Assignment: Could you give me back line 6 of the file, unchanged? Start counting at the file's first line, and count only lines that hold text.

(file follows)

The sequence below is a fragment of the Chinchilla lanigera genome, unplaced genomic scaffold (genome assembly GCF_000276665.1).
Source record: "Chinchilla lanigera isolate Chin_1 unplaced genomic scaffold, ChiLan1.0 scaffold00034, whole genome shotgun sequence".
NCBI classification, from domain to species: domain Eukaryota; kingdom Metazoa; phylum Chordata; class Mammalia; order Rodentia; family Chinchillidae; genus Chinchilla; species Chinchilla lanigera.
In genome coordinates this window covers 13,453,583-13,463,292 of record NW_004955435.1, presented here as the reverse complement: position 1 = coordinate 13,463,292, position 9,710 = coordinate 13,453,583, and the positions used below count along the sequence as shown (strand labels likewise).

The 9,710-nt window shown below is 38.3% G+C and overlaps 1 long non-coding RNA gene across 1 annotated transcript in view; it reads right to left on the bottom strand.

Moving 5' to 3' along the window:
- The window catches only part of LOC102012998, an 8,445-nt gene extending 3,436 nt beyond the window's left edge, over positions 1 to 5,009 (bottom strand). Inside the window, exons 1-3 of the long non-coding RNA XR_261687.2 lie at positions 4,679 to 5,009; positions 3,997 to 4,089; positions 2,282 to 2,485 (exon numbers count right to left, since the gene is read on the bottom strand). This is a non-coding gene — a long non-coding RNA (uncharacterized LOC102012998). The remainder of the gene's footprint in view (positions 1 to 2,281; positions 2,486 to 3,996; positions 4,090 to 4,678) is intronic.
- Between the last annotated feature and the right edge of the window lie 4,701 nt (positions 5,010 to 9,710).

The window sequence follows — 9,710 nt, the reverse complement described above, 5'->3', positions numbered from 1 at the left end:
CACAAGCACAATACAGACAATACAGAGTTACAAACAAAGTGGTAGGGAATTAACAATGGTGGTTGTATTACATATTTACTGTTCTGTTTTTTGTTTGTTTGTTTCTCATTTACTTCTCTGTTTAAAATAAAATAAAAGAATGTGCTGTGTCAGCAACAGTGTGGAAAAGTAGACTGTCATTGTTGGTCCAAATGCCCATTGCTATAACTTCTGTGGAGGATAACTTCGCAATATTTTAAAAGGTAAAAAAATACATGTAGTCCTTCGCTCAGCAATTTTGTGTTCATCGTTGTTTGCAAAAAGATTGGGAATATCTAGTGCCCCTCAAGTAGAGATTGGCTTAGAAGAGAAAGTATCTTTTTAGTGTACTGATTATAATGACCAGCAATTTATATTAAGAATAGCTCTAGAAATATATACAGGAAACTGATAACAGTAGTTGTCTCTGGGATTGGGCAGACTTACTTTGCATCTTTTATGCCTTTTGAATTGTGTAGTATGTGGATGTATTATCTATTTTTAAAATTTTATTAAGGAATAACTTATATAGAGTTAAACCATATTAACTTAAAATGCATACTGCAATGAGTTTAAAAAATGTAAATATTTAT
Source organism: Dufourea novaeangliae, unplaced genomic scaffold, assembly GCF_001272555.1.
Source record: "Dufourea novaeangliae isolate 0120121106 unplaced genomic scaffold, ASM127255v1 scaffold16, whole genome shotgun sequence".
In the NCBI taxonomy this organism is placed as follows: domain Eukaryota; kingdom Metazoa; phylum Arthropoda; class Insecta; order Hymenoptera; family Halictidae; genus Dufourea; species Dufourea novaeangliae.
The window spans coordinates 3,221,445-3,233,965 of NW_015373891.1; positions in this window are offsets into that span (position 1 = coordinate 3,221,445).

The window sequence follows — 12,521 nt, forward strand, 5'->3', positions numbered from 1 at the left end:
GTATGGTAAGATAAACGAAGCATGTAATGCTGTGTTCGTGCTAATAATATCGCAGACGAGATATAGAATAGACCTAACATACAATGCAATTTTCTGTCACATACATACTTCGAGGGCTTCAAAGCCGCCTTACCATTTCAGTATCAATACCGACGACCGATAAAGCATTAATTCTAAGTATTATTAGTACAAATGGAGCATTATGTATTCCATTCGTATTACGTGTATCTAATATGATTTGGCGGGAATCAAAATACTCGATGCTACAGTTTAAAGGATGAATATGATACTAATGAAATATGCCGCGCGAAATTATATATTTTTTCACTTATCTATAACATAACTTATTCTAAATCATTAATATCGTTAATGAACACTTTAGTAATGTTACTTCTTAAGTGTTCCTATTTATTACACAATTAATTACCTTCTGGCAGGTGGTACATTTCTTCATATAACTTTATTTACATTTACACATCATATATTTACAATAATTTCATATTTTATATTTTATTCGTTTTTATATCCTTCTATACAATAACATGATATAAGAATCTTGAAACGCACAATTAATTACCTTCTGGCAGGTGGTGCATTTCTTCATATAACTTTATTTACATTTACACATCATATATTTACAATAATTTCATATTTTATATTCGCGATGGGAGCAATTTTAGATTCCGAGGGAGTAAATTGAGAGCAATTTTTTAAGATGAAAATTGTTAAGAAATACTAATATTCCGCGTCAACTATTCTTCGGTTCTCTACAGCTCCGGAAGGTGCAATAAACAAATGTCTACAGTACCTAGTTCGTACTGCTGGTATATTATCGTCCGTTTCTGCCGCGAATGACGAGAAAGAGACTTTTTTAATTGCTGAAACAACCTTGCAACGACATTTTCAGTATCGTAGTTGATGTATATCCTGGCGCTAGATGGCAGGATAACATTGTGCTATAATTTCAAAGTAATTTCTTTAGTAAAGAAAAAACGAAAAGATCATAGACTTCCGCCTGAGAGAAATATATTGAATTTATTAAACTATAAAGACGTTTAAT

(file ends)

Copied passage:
Moving 5' to 3' along the window: